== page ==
But I got distracted and also annoyed, because I realized that I was not as unathletic as I have always thought. True, my childhood involvement in sports was minimal and undistinguished - but the reasons for that were largely the mismatch between my parents' preferred sports-for-me (ballet, and later swimming, both of which I disliked in large part because I never had the right clothes for them) and my preferred sports-for-me (gymnastics, which was deemed too expensive, and soccer, which was deemed too masculine). In high school, sports were just as much about social categories as about athletics, and I joined colorguard. This is not a sport, exactly, but if you do not think it is athletic then clearly you have not spent much time running back and forth across a football field while throwing a flag in the air. And I never played sports in college - in general I am not big on poorly-organized, competitive, large-group social activities, which is pretty much the definition of intramural sports - but I did patronize the fitness center quite regularly.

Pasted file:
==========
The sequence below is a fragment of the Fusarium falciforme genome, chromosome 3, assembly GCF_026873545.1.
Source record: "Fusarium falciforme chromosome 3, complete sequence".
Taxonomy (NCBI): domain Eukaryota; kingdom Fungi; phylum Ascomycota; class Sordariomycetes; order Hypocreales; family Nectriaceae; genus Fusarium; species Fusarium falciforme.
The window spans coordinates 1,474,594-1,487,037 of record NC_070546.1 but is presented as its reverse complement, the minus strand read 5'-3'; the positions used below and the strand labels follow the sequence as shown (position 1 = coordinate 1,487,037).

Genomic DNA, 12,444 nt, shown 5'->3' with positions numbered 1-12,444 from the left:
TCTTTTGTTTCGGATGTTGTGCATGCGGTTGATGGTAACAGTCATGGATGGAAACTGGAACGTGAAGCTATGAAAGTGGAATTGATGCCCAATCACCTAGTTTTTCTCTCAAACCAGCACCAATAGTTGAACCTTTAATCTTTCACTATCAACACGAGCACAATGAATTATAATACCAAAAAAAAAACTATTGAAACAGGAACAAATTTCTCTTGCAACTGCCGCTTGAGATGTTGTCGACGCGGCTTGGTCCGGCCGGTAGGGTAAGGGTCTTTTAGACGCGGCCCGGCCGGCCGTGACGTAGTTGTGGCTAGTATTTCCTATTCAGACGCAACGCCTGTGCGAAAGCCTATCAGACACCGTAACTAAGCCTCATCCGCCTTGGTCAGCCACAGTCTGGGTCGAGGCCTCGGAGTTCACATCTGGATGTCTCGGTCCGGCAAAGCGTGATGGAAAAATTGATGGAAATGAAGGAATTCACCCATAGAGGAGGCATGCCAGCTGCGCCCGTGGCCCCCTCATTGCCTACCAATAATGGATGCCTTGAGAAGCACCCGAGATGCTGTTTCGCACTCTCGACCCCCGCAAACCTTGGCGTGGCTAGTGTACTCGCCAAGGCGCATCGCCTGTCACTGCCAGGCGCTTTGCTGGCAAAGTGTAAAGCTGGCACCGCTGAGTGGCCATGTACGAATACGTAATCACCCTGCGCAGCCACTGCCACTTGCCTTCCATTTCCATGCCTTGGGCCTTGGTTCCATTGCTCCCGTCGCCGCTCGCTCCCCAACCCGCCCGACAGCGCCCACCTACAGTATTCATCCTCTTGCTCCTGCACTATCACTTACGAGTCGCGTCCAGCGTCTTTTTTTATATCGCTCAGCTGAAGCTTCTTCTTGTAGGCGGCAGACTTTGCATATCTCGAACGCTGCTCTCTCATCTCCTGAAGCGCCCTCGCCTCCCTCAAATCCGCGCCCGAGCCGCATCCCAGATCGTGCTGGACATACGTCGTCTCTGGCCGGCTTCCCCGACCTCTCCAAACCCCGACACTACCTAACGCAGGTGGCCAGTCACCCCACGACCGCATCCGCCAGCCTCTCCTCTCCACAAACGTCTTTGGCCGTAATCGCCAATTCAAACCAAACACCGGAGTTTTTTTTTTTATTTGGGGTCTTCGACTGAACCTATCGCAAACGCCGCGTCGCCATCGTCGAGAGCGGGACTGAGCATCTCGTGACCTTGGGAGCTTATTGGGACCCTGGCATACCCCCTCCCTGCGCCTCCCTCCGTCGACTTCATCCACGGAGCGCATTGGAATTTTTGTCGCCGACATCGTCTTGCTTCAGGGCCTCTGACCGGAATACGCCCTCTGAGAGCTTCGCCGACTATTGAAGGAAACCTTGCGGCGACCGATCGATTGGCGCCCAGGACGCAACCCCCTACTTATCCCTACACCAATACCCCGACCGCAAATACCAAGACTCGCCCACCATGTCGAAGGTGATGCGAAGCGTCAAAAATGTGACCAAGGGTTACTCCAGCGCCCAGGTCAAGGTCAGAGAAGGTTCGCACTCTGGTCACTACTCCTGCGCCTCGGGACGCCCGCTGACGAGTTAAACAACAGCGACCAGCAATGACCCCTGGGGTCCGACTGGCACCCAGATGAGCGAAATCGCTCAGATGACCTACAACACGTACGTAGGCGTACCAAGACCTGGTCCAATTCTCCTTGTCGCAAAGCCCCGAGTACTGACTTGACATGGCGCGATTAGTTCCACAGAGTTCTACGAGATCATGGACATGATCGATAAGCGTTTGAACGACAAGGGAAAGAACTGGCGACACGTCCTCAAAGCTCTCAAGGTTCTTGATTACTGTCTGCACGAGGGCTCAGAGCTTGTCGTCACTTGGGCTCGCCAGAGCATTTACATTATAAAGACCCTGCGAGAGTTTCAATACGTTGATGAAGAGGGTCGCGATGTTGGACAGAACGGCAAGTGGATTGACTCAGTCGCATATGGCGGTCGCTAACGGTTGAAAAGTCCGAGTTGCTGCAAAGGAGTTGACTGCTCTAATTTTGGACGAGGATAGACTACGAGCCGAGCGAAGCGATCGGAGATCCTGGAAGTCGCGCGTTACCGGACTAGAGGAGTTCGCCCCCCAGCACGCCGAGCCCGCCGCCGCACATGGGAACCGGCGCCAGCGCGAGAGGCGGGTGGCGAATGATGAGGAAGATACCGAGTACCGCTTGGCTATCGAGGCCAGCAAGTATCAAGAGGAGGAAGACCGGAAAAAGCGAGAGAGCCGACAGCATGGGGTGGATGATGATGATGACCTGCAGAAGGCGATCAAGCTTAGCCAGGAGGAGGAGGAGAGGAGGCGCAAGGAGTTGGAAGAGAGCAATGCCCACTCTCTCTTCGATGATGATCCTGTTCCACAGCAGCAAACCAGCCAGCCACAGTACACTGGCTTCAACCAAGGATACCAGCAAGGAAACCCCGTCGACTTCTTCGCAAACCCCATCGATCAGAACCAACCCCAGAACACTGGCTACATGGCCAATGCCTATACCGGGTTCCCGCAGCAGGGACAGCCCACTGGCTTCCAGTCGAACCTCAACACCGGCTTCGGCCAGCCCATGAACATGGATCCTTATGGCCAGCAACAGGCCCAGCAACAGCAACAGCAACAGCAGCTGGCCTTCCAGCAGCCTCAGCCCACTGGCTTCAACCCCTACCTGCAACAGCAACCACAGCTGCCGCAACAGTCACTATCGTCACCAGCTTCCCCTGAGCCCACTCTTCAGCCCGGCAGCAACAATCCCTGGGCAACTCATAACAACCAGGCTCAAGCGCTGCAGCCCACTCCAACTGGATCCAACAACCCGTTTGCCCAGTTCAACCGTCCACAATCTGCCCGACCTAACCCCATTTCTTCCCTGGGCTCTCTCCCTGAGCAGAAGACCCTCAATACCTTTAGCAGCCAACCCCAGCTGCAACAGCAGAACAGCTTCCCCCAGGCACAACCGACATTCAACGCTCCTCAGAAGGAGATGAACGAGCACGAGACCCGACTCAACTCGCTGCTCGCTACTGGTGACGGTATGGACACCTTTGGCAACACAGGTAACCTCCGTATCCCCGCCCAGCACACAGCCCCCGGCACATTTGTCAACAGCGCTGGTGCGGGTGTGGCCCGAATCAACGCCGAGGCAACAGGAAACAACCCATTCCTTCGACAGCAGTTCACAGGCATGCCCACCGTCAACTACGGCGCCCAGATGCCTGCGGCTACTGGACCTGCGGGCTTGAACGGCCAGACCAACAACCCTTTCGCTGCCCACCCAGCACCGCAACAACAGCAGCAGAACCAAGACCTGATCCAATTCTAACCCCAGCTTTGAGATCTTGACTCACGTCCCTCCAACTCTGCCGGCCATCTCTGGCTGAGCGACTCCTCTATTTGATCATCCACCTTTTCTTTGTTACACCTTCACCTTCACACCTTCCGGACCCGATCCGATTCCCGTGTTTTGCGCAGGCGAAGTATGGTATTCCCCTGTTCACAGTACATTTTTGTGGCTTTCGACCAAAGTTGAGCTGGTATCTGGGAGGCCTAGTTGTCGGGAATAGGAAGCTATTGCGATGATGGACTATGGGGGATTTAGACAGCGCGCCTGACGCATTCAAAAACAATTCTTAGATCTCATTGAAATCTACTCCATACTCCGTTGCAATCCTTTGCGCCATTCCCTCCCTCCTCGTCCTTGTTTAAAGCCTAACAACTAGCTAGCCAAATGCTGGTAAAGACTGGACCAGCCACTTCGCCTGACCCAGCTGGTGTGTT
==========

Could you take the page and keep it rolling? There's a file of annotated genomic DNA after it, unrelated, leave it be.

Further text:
So I was confused about whether I am an athletic person. I know I am not particularly fast or strong or coordinated, and I know that my whole life I have been told - by my parents, by my gym teachers (some of whom were almost comically unathletic, to the point of employing golf carts in order to traverse the track), and mostly by myself - that I am slow, weak, uncoordinated, and generally unfit. But I also know that, well, I like to run. And ellipt, spin, practice yoga, dance, lift, and hike. And that I do some or all of that stuff regularly, sometimes with a purpose and sometimes without, regardless of what else is going on in my life. And that a lot of people don't do that stuff, or only do it when they are trying to lose weight or fulfill a New Year's resolution, or do it much less than I do. And that, while I will never be impressively fast or strong, I am getting faster and stronger, and I feel good about my level of fitness. And I realized - this is like so much else. Most of what is getting in the way of becoming who I would think I was if I were just meeting myself isn't an obstacle of preference or ability; it's mostly the rules I've made, or let other people make for me, for about who I am and what I can do. Sometimes those rules have been convenient, but they are often arbitrary, outdated, and incorrect. They aren't immutable, and some of them - like the one my mother made for me once about not being able to run a marathon - are meant to be broken.